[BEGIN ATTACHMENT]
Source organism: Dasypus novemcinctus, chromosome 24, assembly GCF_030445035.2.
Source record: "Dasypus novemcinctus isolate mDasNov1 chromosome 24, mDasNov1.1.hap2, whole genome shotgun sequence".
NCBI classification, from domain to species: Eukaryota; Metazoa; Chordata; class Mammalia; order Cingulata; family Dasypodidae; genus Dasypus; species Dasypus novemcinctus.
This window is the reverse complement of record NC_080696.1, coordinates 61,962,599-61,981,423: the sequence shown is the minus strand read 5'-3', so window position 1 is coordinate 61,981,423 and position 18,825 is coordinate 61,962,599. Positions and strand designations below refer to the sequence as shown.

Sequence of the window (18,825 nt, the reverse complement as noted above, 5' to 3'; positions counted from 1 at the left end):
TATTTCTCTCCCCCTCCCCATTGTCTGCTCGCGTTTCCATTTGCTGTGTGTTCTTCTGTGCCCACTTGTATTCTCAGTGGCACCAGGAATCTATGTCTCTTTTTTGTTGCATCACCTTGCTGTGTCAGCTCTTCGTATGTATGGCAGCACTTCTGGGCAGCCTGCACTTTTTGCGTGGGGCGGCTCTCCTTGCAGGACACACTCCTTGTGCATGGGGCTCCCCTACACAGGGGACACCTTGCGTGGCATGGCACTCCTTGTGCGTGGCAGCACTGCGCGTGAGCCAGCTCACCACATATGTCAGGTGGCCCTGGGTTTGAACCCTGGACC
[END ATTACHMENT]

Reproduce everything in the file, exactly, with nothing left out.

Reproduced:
Source organism: Dasypus novemcinctus, chromosome 24, assembly GCF_030445035.2.
Source record: "Dasypus novemcinctus isolate mDasNov1 chromosome 24, mDasNov1.1.hap2, whole genome shotgun sequence".
NCBI classification, from domain to species: Eukaryota; Metazoa; Chordata; class Mammalia; order Cingulata; family Dasypodidae; genus Dasypus; species Dasypus novemcinctus.
This window is the reverse complement of record NC_080696.1, coordinates 61,962,599-61,981,423: the sequence shown is the minus strand read 5'-3', so window position 1 is coordinate 61,981,423 and position 18,825 is coordinate 61,962,599. Positions and strand designations below refer to the sequence as shown.

Sequence of the window (18,825 nt, the reverse complement as noted above, 5' to 3'; positions counted from 1 at the left end):
TATTTCTCTCCCCCTCCCCATTGTCTGCTCGCGTTTCCATTTGCTGTGTGTTCTTCTGTGCCCACTTGTATTCTCAGTGGCACCAGGAATCTATGTCTCTTTTTTGTTGCATCACCTTGCTGTGTCAGCTCTTCGTATGTATGGCAGCACTTCTGGGCAGCCTGCACTTTTTGCGTGGGGCGGCTCTCCTTGCAGGACACACTCCTTGTGCATGGGGCTCCCCTACACAGGGGACACCTTGCGTGGCATGGCACTCCTTGTGCGTGGCAGCACTGCGCGTGAGCCAGCTCACCACATATGTCAGGTGGCCCTGGGTTTGAACCCTGGACC